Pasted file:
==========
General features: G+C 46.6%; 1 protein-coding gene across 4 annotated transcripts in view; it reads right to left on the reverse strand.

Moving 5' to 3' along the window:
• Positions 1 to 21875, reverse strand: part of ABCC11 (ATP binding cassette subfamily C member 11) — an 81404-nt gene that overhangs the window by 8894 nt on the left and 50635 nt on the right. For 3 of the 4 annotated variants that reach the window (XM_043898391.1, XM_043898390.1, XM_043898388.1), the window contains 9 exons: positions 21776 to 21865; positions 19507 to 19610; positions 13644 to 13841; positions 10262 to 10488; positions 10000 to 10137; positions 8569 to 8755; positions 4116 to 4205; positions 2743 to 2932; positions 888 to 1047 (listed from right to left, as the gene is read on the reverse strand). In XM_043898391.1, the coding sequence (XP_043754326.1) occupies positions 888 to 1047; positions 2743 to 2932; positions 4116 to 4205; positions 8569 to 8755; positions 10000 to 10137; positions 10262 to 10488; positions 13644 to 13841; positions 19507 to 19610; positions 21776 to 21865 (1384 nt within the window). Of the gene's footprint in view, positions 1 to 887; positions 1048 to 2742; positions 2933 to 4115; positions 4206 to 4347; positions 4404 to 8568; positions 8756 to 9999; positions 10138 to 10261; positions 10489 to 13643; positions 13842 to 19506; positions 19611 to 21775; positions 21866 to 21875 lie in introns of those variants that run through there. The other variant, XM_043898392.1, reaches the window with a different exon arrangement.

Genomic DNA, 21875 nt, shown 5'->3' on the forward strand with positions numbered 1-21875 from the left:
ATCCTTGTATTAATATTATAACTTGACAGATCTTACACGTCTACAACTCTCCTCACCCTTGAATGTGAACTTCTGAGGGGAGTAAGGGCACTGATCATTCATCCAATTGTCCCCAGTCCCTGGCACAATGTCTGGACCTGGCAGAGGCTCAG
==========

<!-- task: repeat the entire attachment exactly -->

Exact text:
General features: G+C 46.6%; 1 protein-coding gene across 4 annotated transcripts in view; it reads right to left on the reverse strand.

Moving 5' to 3' along the window:
• Positions 1 to 21875, reverse strand: part of ABCC11 (ATP binding cassette subfamily C member 11) — an 81404-nt gene that overhangs the window by 8894 nt on the left and 50635 nt on the right. For 3 of the 4 annotated variants that reach the window (XM_043898391.1, XM_043898390.1, XM_043898388.1), the window contains 9 exons: positions 21776 to 21865; positions 19507 to 19610; positions 13644 to 13841; positions 10262 to 10488; positions 10000 to 10137; positions 8569 to 8755; positions 4116 to 4205; positions 2743 to 2932; positions 888 to 1047 (listed from right to left, as the gene is read on the reverse strand). In XM_043898391.1, the coding sequence (XP_043754326.1) occupies positions 888 to 1047; positions 2743 to 2932; positions 4116 to 4205; positions 8569 to 8755; positions 10000 to 10137; positions 10262 to 10488; positions 13644 to 13841; positions 19507 to 19610; positions 21776 to 21865 (1384 nt within the window). Of the gene's footprint in view, positions 1 to 887; positions 1048 to 2742; positions 2933 to 4115; positions 4206 to 4347; positions 4404 to 8568; positions 8756 to 9999; positions 10138 to 10261; positions 10489 to 13643; positions 13842 to 19506; positions 19611 to 21775; positions 21866 to 21875 lie in introns of those variants that run through there. The other variant, XM_043898392.1, reaches the window with a different exon arrangement.

Genomic DNA, 21875 nt, shown 5'->3' on the forward strand with positions numbered 1-21875 from the left:
ATCCTTGTATTAATATTATAACTTGACAGATCTTACACGTCTACAACTCTCCTCACCCTTGAATGTGAACTTCTGAGGGGAGTAAGGGCACTGATCATTCATCCAATTGTCCCCAGTCCCTGGCACAATGTCTGGACCTGGCAGAGGCTCAG